Love triangles are adored and proclaimed in modern pop culture and media, making them out to be some sort of super fulfilling, exciting, and daring adventure not to be missed out on.
Unfortunately, especially for those that have experience such things, love triangles are not what they are cracked up to be by pop culture. They are often sources of sadness, feelings of not being accepted, and emptiness.
Some have heard of the Godly Love Triangle, which places God at the top of the triangle, and as two people pursue God of first importance, they will inevitably draw closer to one another as they pursue the same end. This, perhaps ironically and un-intuitively, produces the most fulfilling and healthy romantic relationships.
Another form of a love triangle that is helpful is Sternberg's love triangle. In this triangle it is represented as a triangle with three necessary and mutually supporting sides: passion, intimacy, and commitment.
"Passion motivates love; it is the physiological attraction that compels us toward an "other". By itself, though, it is a fickle force that can go astray or died down after the initial heat dissipates. Intimacy deepens love, as physical and emotional closeness come with increasing trust, honesty, and warmth. Commitment protects love by providing a safe context in which it can thrive. It acts like a wall that prevents the animals of doubt, defensiveness, or competing lovers from destroying the tender fruit growing in the garden. It provides a secure place where vulnerability, trust, and exclusivity can blossom."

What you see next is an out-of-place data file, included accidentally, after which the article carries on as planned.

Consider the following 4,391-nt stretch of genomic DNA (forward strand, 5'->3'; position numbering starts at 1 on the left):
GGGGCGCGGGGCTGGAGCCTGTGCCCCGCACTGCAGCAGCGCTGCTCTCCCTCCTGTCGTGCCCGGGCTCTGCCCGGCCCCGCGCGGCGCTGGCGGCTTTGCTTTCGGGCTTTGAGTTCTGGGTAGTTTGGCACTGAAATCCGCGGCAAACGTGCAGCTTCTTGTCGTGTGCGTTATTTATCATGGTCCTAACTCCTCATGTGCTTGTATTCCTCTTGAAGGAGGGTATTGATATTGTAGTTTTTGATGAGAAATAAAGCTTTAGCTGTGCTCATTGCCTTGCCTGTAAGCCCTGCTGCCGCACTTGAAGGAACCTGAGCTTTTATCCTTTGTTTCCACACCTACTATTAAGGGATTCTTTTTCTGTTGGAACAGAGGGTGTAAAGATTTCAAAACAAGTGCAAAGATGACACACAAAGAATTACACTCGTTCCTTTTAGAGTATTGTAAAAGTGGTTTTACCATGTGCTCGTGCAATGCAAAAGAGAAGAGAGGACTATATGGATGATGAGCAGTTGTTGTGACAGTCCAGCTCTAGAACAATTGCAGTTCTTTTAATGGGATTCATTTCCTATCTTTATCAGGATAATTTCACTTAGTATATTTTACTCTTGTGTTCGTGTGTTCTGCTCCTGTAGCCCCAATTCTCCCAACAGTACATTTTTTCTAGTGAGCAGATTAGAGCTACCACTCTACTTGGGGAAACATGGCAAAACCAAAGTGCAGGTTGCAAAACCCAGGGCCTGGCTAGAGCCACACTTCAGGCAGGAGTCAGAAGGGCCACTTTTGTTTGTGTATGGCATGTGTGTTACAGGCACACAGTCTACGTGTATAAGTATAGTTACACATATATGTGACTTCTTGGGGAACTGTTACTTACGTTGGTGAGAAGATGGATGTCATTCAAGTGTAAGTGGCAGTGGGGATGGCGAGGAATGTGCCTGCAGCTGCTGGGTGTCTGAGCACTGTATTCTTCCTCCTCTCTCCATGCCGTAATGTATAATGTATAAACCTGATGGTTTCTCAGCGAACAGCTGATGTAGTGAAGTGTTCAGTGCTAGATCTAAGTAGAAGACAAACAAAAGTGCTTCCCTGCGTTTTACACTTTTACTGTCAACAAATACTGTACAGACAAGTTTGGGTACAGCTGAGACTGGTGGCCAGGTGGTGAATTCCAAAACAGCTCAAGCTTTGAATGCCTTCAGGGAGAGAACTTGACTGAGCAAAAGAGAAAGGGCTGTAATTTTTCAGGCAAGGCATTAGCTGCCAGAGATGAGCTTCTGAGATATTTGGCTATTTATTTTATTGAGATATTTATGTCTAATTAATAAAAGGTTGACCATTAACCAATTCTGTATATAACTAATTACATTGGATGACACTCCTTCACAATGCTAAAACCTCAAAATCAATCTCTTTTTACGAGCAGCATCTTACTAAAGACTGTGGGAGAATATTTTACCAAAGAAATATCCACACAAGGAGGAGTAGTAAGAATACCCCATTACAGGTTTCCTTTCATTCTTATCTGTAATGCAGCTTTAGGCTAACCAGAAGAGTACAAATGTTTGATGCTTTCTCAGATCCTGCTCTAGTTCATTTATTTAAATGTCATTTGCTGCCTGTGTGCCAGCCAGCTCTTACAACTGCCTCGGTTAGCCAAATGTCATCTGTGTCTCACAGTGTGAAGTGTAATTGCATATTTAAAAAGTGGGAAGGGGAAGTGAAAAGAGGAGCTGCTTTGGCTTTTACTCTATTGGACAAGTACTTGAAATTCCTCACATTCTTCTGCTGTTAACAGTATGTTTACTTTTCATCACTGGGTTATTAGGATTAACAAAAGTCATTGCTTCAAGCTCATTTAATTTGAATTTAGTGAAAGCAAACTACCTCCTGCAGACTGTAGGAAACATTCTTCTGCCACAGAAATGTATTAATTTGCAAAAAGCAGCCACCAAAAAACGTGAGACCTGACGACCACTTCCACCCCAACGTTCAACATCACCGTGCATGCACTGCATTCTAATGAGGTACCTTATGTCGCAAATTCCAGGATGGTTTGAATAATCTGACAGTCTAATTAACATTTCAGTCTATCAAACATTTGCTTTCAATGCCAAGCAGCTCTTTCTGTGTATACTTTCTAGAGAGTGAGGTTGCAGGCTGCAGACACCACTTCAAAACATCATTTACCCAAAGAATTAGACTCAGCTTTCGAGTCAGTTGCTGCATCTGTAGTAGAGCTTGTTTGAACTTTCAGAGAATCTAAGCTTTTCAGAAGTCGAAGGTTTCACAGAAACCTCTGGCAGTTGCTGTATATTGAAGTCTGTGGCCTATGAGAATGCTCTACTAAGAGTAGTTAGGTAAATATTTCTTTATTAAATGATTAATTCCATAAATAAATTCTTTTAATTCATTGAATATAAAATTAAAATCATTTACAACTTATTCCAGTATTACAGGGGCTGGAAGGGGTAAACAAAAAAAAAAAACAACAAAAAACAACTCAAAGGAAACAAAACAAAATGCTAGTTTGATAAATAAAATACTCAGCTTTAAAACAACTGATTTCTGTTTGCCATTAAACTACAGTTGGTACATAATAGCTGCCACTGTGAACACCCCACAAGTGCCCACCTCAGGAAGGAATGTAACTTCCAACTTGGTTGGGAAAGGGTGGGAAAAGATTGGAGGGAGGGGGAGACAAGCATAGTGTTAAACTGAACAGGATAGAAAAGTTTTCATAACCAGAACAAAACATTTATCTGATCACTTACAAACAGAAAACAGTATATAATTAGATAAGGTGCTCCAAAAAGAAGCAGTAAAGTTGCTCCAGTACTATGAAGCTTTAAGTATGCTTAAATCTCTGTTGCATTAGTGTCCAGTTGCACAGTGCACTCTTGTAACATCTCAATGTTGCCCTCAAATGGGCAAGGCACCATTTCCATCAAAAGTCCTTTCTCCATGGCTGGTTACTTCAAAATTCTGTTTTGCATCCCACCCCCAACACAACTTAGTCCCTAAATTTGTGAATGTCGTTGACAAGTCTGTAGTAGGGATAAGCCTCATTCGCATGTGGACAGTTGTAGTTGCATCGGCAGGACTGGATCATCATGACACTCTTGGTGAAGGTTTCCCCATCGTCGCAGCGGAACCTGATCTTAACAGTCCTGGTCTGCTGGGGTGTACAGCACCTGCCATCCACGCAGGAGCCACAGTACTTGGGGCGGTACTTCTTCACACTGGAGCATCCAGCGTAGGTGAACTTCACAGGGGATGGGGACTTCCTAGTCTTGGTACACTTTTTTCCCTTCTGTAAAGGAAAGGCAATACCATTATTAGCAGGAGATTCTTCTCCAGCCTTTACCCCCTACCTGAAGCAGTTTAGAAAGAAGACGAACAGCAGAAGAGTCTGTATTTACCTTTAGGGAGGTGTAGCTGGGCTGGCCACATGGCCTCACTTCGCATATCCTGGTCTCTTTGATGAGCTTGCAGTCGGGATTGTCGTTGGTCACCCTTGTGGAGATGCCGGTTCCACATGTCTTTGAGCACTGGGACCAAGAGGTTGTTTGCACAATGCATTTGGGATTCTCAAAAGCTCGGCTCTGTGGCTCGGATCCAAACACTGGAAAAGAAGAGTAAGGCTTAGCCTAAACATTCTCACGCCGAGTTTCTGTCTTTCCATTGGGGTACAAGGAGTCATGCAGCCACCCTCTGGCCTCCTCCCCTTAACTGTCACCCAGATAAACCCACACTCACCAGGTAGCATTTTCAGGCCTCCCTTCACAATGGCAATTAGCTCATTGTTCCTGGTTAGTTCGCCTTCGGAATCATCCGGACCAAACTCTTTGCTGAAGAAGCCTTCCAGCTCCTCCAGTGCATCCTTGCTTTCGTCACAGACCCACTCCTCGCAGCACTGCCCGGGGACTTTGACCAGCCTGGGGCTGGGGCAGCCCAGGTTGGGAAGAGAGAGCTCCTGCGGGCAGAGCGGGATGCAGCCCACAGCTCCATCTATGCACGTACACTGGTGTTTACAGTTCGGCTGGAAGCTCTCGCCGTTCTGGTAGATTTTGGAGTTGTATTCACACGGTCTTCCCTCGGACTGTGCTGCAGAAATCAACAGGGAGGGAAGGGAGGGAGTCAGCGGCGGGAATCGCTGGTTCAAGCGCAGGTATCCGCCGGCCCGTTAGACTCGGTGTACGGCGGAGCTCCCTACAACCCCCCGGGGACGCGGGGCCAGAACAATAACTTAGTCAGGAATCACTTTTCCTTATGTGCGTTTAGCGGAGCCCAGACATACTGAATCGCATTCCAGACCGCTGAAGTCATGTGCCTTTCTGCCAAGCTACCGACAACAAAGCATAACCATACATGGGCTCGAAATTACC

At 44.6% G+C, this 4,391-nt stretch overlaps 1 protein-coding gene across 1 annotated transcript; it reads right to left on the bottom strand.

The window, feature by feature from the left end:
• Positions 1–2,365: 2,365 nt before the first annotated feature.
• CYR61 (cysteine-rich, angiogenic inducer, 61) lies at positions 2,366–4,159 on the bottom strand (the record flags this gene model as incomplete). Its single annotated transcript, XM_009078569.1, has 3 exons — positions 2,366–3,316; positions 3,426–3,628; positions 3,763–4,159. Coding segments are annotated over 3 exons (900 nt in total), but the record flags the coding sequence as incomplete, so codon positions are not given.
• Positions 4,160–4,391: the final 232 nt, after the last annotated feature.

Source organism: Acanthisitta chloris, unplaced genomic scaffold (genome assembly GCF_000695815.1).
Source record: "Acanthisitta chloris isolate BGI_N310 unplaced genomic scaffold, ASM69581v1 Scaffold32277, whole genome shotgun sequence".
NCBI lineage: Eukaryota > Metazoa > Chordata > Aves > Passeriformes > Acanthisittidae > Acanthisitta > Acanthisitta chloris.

"Until we allow God to get to the heart of the issue and heal our desires, our intimate relationships will be lopsided, consistently marked by dysfunction."
"If, however, one or more of these sides of the triangle is consistently absent from or over active within our romantic attachments for our relationship with God, it may point to a scarring or lack of proper attachment that we carry from my childhood. Until we allow God to get to the heart of the issue and heal our foundational desires, our intimate relationships will be lopsided, consistently marked by dysfunctional patterns." (Divine Sex, Grant, pg. 178-179) Allowing God to heal our dysfunctional desires is a process that takes time, and a lot of effort and soul work, but it is well worth the transformation that we are able to undergo through the power of God. (for more on this see Changes That Heal).
When it comes to love, we can have relationships that are full of dysfunction and sorrow, often times when by mimicking (consciously or unconsciously) what we see portrayed to us in the media. But God is trying to restore us to meaningful and whole love, with Him and with others. Romantically we would be wise to build on a foundation that can withstand the pressures of life rather than on the shifting sands of fleeting desires.